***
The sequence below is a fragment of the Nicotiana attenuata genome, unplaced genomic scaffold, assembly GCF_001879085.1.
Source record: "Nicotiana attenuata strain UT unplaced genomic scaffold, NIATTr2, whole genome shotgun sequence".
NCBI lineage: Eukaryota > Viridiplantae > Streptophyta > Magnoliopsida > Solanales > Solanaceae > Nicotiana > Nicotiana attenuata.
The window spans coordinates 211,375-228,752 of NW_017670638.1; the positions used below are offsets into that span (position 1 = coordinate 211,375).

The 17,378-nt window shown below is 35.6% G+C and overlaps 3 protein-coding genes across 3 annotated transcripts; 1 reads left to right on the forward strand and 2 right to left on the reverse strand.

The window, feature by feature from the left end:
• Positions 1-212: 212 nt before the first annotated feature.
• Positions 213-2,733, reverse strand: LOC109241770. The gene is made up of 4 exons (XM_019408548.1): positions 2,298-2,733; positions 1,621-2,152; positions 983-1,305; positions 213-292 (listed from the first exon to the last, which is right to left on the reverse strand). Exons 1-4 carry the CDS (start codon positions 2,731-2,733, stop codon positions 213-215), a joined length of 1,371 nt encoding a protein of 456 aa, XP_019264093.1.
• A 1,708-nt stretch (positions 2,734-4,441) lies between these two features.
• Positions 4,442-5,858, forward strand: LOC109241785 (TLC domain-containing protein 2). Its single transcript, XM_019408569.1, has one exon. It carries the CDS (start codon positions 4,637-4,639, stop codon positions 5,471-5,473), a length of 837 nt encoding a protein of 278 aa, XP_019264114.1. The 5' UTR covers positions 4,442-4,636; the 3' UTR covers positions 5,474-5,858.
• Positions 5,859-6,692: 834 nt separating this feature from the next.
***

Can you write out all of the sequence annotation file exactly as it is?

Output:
The sequence below is a fragment of the Nicotiana attenuata genome, unplaced genomic scaffold, assembly GCF_001879085.1.
Source record: "Nicotiana attenuata strain UT unplaced genomic scaffold, NIATTr2, whole genome shotgun sequence".
NCBI lineage: Eukaryota > Viridiplantae > Streptophyta > Magnoliopsida > Solanales > Solanaceae > Nicotiana > Nicotiana attenuata.
The window spans coordinates 211,375-228,752 of NW_017670638.1; the positions used below are offsets into that span (position 1 = coordinate 211,375).

The 17,378-nt window shown below is 35.6% G+C and overlaps 3 protein-coding genes across 3 annotated transcripts; 1 reads left to right on the forward strand and 2 right to left on the reverse strand.

The window, feature by feature from the left end:
• Positions 1-212: 212 nt before the first annotated feature.
• Positions 213-2,733, reverse strand: LOC109241770. The gene is made up of 4 exons (XM_019408548.1): positions 2,298-2,733; positions 1,621-2,152; positions 983-1,305; positions 213-292 (listed from the first exon to the last, which is right to left on the reverse strand). Exons 1-4 carry the CDS (start codon positions 2,731-2,733, stop codon positions 213-215), a joined length of 1,371 nt encoding a protein of 456 aa, XP_019264093.1.
• A 1,708-nt stretch (positions 2,734-4,441) lies between these two features.
• Positions 4,442-5,858, forward strand: LOC109241785 (TLC domain-containing protein 2). Its single transcript, XM_019408569.1, has one exon. It carries the CDS (start codon positions 4,637-4,639, stop codon positions 5,471-5,473), a length of 837 nt encoding a protein of 278 aa, XP_019264114.1. The 5' UTR covers positions 4,442-4,636; the 3' UTR covers positions 5,474-5,858.
• Positions 5,859-6,692: 834 nt separating this feature from the next.